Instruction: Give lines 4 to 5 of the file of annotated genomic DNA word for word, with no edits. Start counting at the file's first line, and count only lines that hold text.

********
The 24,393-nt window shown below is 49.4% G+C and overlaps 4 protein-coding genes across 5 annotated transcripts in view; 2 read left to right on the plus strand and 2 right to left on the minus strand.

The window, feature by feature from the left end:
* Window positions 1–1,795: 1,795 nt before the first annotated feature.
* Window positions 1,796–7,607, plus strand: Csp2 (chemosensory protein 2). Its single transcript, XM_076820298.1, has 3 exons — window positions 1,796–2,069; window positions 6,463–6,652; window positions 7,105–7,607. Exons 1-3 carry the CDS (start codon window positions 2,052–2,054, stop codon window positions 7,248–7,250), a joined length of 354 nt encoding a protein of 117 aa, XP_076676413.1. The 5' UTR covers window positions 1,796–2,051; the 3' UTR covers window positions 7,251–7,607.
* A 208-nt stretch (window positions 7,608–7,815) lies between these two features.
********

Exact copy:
* Window positions 1,796–7,607, plus strand: Csp2 (chemosensory protein 2). Its single transcript, XM_076820298.1, has 3 exons — window positions 1,796–2,069; window positions 6,463–6,652; window positions 7,105–7,607. Exons 1-3 carry the CDS (start codon window positions 2,052–2,054, stop codon window positions 7,248–7,250), a joined length of 354 nt encoding a protein of 117 aa, XP_076676413.1. The 5' UTR covers window positions 1,796–2,051; the 3' UTR covers window positions 7,251–7,607.
* A 208-nt stretch (window positions 7,608–7,815) lies between these two features.